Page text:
Title: The effect of ambient air pollution on exhaled nitric oxide in the Children's Health Study.
Authors: Berhane, K; Zhang, Y; Linn, W S; Rappaport, E B; Bastain, T M; Salam, M T; Islam, T; Lurmann, F; Gilliland, F D
Published In Eur Respir J, (2011 May)
Abstract: We assessed the effect of daily variations in ambient air pollutants on exhaled nitric oxide fraction (F(eNO)) using data from a cohort of school children with large differences in air pollutant exposures from the Children's Health Study. Based on a cohort of 2,240 school children from 13 Southern Californian communities, cumulative lagged average regression models were fitted to determine the association between F(eNO) and ambient air pollution levels from central site monitors with lags of up to 30 days prior to F(eNO) testing. Daily 24-h cumulative lagged averages of particles with a 50% cut-off aerodynamic diameter of 2.5 µm (PM₂.₅; over 1-8 days) and particles with a 50% cut-off aerodynamic diameter of 10 µm (PM₁₀; over 1-7 days), as well as 10:00-18:00 h cumulative lagged average of O₃ (over 1-23 days) were significantly associated with 17.42% (p<0.01), 9.25% (p<0.05) and 14.25% (p<0.01) higher F(eNO) levels over the interquartile range of 7.5 μg·m⁻³, 12.97 μg·m⁻³ and 15.42 ppb, respectively. The effects of PM₂.₅, PM₁₀ and O₃ were higher in the warm season. The particulate matter effects were robust to adjustments for effects of O₃ and temperature and did not vary by asthma or allergy status. In summary, short-term increases in PM₂.₅, PM₁₀ and O₃ were associated with airway inflammation independent of asthma and allergy status, with PM₁₀ effects significantly higher in the warm season.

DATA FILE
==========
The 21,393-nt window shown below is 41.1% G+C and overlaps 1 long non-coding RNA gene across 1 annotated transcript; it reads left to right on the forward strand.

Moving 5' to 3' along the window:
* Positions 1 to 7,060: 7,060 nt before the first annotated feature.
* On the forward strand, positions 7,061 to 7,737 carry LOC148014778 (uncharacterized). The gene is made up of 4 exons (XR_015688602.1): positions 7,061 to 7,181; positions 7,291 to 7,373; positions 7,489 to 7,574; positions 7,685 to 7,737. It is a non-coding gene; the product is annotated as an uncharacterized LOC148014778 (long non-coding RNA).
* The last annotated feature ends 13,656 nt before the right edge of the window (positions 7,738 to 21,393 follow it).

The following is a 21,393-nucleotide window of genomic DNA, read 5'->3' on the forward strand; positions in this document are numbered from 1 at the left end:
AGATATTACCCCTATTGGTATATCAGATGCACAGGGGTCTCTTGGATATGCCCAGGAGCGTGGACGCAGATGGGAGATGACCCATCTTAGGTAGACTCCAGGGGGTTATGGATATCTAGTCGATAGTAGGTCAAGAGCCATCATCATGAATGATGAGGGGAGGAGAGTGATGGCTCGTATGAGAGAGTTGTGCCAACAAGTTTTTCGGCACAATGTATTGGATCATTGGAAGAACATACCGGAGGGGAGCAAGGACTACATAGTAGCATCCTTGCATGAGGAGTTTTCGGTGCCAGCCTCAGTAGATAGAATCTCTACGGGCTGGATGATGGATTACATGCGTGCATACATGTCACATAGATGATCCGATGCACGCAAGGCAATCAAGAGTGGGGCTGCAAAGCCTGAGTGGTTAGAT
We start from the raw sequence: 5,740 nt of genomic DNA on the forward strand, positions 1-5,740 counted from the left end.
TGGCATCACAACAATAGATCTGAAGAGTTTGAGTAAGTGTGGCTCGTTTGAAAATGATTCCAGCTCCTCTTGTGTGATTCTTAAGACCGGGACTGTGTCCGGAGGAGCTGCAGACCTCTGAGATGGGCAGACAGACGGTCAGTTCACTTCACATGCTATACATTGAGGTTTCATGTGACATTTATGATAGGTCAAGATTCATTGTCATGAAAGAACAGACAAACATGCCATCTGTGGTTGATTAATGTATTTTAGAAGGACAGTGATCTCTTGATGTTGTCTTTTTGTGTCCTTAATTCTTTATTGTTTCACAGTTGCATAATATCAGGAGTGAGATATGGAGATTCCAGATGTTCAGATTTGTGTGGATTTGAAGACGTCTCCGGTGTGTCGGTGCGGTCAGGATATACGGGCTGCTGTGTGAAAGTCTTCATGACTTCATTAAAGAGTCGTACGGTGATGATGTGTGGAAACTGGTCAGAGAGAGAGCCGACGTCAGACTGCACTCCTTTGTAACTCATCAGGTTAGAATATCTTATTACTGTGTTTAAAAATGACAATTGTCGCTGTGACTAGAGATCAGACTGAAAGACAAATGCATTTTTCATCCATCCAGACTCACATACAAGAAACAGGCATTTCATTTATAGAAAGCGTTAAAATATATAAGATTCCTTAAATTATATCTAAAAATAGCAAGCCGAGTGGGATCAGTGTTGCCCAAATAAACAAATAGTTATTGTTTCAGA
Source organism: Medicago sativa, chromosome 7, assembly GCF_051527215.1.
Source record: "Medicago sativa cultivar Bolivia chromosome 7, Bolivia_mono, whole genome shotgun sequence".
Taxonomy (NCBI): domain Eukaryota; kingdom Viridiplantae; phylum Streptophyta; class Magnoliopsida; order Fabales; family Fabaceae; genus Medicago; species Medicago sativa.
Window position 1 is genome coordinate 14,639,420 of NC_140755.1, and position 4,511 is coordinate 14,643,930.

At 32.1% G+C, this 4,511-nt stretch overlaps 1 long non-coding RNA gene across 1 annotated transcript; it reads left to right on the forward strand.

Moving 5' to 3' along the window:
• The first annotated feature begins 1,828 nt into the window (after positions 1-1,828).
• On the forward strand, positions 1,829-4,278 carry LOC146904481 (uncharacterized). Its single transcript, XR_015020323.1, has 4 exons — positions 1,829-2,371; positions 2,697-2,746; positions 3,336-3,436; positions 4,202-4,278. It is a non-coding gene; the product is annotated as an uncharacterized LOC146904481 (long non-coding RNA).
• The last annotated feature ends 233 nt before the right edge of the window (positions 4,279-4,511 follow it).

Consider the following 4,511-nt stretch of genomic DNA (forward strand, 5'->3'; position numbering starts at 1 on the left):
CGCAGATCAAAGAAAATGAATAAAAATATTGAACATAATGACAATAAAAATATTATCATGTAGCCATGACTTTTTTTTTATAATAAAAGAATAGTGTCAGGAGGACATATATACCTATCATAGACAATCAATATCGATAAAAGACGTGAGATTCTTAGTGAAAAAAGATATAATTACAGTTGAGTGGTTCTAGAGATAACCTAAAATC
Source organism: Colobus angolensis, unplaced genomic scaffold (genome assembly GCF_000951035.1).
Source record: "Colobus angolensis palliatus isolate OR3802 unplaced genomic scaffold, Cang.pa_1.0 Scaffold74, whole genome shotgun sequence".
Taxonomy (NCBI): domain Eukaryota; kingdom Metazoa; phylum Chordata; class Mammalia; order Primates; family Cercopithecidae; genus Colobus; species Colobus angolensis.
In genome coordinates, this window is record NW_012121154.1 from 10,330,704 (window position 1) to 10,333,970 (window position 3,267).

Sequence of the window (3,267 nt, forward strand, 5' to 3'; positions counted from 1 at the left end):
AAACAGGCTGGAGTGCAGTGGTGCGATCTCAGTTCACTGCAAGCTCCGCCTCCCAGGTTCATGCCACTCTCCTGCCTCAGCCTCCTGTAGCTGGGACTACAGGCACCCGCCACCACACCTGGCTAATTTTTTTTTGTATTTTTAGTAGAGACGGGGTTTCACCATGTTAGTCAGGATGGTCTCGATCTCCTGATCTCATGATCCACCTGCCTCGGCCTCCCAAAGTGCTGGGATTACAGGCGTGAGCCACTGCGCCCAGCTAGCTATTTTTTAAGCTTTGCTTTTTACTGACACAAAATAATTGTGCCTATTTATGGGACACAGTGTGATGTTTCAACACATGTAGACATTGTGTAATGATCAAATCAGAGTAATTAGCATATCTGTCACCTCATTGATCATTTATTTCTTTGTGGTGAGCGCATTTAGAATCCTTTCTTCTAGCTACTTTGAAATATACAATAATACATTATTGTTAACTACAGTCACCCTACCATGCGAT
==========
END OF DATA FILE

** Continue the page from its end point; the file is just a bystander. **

PubMed ID: 20947676
MeSH Terms: Air Pollution*; Asthma/epidemiology*; Breath Tests; California/epidemiology; Child; Child, Preschool; Cohort Studies; Exhalation*; Female; Humans; Hypersensitivity/epidemiology*; Male; Nitric Oxide*; Ozone/toxicity*; Particle Size; Particulate Matter/toxicity*; Seasons